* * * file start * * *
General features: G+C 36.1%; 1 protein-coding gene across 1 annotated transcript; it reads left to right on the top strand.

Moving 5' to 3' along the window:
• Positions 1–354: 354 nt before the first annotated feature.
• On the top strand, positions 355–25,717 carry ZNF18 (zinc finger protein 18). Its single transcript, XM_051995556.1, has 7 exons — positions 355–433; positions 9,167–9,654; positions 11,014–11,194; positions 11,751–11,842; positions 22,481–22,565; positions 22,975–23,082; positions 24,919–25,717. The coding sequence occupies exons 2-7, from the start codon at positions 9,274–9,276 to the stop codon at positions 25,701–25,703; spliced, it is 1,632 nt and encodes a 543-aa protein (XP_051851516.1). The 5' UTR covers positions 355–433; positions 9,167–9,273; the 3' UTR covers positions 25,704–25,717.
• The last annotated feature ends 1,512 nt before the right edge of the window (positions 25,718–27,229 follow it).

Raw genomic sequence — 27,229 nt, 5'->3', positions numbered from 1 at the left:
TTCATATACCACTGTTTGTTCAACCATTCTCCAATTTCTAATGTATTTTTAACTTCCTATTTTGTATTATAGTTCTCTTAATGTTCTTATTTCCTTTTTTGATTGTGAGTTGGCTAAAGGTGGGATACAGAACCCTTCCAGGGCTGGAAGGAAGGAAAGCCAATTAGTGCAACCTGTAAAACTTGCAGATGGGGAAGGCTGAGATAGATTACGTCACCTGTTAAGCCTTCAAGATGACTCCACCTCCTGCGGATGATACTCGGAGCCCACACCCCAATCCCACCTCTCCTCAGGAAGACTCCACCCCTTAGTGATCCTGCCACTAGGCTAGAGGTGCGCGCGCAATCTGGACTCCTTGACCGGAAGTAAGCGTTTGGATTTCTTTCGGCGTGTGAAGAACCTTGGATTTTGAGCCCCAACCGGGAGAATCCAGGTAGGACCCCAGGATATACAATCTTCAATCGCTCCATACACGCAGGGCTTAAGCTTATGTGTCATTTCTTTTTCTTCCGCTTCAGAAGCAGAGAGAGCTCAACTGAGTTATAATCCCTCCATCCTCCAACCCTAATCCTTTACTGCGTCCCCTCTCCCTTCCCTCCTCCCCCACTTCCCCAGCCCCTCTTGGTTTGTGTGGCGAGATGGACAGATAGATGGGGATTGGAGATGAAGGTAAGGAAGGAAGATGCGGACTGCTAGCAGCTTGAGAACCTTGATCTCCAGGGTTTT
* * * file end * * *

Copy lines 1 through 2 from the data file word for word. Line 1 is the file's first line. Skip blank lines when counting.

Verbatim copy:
General features: G+C 36.1%; 1 protein-coding gene across 1 annotated transcript; it reads left to right on the top strand.

Moving 5' to 3' along the window: